9. If someone says no, or says yes, but seems uncomfortable when I go to photograph them, I don’t take their photograph. In some cultures people want to be very polite and say go ahead, even though they prefer not to have their photograph taken. In some cultures they believe a photograph will capture their spirit and absolutely don’t want their photograph taken. Sometimes a person is just shy and can’t say no, even though they want to. I never take out a long lens to sneak in a photograph of a person if they don’t want their photo taken.
  10. Short of sending a copy of the photo to someone I’m photographing while traveling, I’ve never “paid” to take a photograph of a person. I know some who have paid cash, and others who have given token gifts for the photos. I don’t do that.
Those are my suggestions and general rules of thumb for taking photographs of people while traveling. If you have some more good ones, put them in the comments, or email me.


John said...

I too freak out when there might be an errant kid in a shot. For a blog I work with we do a Where Am I? contest and I took one of a skate park with some kids doing their thing--I felt kind of odd and waited till there were fewer kids and they were far enough away to be totally unrecognizable!

Ned S. Levi said...

John, when I'm taking street photos, if a kid shows up in the scene and you can more or less can recognize the kid in the photo, I don't worry about it.

On the other hand, if I'm taking photos specifically of kids, at play for example, unless I've talked to the parents and guardians, told them what I'm doing, and received their permission, I won't take the shots unless I can ensure they can't possibly be recognized. Most of the time the parents give me permission. If not, I usually walk away.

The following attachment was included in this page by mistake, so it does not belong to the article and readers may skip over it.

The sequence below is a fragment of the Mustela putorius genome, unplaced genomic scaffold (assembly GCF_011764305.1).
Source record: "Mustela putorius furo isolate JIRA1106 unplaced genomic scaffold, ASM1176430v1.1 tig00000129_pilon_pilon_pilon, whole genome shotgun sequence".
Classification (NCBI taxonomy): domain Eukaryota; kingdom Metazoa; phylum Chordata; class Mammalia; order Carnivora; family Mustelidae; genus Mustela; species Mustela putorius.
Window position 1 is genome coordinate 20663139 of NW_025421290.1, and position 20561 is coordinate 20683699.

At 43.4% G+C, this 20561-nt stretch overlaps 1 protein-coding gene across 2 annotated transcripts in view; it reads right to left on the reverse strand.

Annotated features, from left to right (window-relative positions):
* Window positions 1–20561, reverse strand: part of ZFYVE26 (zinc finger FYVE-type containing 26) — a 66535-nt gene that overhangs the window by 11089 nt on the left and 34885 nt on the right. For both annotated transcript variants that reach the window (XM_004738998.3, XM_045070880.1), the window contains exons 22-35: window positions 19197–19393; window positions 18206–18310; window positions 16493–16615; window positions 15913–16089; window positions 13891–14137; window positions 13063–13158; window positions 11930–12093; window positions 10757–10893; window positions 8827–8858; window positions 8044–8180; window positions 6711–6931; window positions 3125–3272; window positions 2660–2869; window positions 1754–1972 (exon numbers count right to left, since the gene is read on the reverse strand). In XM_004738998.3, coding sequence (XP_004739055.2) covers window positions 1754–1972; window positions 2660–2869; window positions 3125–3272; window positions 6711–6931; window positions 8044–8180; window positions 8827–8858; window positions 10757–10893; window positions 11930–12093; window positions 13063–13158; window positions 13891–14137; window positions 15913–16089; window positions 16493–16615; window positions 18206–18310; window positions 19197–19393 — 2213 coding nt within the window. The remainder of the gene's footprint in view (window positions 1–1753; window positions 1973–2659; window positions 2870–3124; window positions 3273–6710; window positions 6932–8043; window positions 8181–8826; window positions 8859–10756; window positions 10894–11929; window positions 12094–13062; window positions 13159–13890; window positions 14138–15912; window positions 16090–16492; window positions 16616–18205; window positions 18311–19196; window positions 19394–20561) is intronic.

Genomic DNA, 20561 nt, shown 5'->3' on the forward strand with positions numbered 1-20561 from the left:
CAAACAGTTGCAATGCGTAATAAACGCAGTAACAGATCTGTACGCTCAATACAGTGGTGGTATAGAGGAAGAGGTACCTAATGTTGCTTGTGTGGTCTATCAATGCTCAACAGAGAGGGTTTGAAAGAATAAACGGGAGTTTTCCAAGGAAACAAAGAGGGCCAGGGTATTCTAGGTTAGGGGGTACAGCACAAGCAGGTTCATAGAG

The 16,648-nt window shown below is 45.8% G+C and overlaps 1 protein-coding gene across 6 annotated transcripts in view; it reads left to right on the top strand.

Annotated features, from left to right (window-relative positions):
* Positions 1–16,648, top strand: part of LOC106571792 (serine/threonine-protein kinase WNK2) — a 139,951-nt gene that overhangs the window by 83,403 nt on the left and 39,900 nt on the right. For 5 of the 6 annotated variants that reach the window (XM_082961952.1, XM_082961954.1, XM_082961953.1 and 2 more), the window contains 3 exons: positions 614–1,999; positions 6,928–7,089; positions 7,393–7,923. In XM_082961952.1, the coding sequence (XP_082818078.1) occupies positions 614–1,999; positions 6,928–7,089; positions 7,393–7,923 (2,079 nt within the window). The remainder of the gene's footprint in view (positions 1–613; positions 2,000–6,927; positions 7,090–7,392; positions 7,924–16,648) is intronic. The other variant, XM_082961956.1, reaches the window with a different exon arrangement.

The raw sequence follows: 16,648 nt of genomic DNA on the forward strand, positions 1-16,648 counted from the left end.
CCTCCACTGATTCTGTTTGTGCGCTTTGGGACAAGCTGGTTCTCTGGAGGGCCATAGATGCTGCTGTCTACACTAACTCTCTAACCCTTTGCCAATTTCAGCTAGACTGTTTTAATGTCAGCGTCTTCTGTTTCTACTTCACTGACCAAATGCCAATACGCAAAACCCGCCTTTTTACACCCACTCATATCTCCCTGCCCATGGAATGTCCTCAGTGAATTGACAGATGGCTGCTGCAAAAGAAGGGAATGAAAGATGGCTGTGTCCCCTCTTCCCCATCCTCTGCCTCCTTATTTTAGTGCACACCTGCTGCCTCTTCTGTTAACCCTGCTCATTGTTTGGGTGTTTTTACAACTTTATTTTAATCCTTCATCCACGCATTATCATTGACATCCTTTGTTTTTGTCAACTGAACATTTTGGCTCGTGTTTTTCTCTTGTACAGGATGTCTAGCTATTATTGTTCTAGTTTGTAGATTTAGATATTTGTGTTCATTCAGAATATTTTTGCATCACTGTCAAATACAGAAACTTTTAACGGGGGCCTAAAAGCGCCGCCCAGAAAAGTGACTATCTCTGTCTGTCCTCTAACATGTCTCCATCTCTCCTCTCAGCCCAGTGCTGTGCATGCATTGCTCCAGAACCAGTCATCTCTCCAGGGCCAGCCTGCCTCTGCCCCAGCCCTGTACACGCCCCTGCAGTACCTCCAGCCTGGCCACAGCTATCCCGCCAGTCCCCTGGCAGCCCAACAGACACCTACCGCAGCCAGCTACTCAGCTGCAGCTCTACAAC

I'm very sensitive to this issue. My kids played youth soccer. The kids and the parents wanted to put their names on the backs of the uniforms like the pros. I opposed this explaining that if done, pedophiles and other unsavory adults could then much more easily identify the children and surely they didn't want that. They didn't and the uniforms only had numbers.

Liz said...

I had a man come up to me, and some other mothers in a playground in Columbus. He had expensive equipment, and he was soft spoken. He said he was doing a book about children in playgrounds. I wasn't convinced and there was something about him which seemed seedy. He hadn't shaved in a day or two, and while I know that's a "style" these days, we all told him NO!

About 5 minutes later my friend Sally saw him several hundred yards away with a long lens taking photos of our kids. We quickly rounded them up and called the cops who rushed out to help us. They missed getting him. I guess when he saw us rounding up the kids he knew we were on to him, and quickly took off.

The playground is right at the end of the street, and since it's so convenient, we've all been back as a group and he's stayed away, but we're vigilant.

Another man came over to us last week with the same basic story. He showed us his driver's license and was much more forthcoming. We didn't have the same gut feeling about him and let him take the photos. He's emailed us some and they're wonderful.